According to the Federal Judicial Center, “Anthony spoke in twenty-nine villages and towns of Monroe County, asking ‘Is It a Crime for a U.S. Citizen to Vote?’ When she delivered her lecture in Rochester, the county seat, a daily newspaper printed her speech in full, circulating it further.
In May, after many delays, U.S. Attorney Richard Crowley successfully petitioned to have the trial moved to a neighboring county, negating Anthony’s efforts to persuade the jury pool. She immediately drew up a schedule to visit every town she could in the month before her trial on June 17, 1783.
A jury of twelve men and Justice Ward Hunt listened to Crowley’s prosecutorial arguments for the better part of the day. Anthony’s defense attorney Henry Selden presented his case during the latter part of the afternoon.
The following day was devoted to Crowley’s recitation of the government’s case. At the end of the day, Justice Hunt declared that Anthony had knowingly violated the law and as a result, there was nothing for the jury to determine and it must return a verdict of guilty.
Selden argued for the jury’s right to decide guilt or innocence and its need to determine Anthony’s intent when voting. Hunt again told the jury it must deliver a guilty verdict and the clerk refused to allow Selden to poll the jury.
Selden returned to court the next day to file a motion for a new trial. In circuit courts, a motion was heard by the same judge whose actions had caused an attorney to file that motion. In other words, Justice Hunt would be asked to decide whether he had violated the Constitution by denying Anthony a trial by jury.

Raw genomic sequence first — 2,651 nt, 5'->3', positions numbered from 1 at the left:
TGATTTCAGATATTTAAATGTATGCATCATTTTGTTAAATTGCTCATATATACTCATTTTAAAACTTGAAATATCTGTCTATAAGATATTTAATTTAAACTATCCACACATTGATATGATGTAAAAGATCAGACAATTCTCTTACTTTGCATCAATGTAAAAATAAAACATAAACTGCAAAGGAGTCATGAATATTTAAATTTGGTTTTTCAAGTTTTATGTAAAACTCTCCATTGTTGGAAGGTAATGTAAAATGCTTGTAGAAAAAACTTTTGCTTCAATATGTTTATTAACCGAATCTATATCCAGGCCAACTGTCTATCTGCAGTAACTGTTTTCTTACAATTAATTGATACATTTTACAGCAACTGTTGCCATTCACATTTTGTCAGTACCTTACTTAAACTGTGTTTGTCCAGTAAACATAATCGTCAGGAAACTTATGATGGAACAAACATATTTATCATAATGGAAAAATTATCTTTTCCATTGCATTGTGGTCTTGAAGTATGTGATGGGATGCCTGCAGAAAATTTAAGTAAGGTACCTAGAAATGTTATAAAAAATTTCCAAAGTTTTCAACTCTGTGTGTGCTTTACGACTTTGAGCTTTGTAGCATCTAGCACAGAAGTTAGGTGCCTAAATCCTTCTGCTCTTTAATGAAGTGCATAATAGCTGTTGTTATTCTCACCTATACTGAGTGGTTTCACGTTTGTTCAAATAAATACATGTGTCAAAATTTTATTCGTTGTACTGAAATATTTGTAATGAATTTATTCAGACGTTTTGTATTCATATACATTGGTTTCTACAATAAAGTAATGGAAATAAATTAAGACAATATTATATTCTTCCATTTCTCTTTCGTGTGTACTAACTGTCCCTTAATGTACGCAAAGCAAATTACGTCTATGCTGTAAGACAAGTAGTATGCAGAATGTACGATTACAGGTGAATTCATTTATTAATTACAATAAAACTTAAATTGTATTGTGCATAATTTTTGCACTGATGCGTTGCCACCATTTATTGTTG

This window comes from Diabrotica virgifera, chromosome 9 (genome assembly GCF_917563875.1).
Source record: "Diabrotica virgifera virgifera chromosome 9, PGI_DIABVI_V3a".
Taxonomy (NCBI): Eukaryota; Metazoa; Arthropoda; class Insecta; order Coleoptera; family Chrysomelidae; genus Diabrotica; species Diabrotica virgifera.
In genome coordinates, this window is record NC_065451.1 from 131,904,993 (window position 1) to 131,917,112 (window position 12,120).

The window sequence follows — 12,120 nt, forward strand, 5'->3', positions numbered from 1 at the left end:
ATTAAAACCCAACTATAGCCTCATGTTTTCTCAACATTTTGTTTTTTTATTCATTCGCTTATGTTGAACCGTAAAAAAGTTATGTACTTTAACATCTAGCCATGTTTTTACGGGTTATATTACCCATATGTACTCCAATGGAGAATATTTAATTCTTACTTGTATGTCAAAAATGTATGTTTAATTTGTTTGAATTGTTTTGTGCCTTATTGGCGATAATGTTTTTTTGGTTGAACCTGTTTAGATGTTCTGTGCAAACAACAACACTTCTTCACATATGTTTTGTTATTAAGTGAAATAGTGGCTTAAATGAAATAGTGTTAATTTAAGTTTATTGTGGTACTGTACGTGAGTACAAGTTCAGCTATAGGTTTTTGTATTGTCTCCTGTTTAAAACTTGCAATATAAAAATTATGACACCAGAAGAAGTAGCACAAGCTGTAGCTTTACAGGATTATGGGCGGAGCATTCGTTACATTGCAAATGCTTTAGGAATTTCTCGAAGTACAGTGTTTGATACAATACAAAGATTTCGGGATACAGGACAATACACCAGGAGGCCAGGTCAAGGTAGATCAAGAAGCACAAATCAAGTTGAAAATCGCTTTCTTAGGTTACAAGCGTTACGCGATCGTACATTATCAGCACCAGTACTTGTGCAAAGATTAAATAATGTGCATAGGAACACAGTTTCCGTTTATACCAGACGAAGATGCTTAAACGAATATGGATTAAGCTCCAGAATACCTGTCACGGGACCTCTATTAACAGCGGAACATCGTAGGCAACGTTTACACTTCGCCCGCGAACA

Unsurprisingly, Hunt denied the motion, stating that the right to a trial by jury “exists only in respect of a disputed fact,” and no facts were in dispute. Before sentencing her, Hunt asked Anthony if she had anything to say.
She responded with perhaps the most impassioned speech in the history of the fight for women’s rights, offering a blistering indictment of everything from the trial to male sovereignty to the responsibility to disobey unjust laws, such as those that had made it illegal to give a cup of water to a fleeing slave. (Transcript here.)
She condemned the proceedings she said “trampled under foot every vital principle of our government.” She had not received justice under “forms of law all made by men,” “failing, even, to get a trial by a jury not of my peers.”
Sentenced to pay a $100 fine and the costs of the prosecution, she swore to “never pay a dollar of your unjust penalty.” In a move calculated to preclude an appeal to a higher court, Hunt ended the trial by announcing, “Madam, the Court will not order you committed until the fine is paid.”
She continued to agitate, traveling to almost every state, speaking publicly at each stop. It’s been estimated that, in 60 years of tireless effort to win women the right to vote, she gave 75 to 100 speeches per year. She served as president of the National American Women’s Suffrage Association (NAWSA) from 1892 to 1900 and kept battling until her death on March 13, 1906, at the age of 86.
The Nineteenth Amendment to the U.S. Constitution was ratified on August 18, 1920. It states, “The right of citizens of the United States to vote shall not be denied or abridged by the United States or by any state on account of sex.”
In 1979, the U.S. Mint introduced the Susan B. Anthony dollar, the first coin to bear the likeness of an American woman. We think she would have found it funny to be enshrined on federal money…
…since she never paid that fine.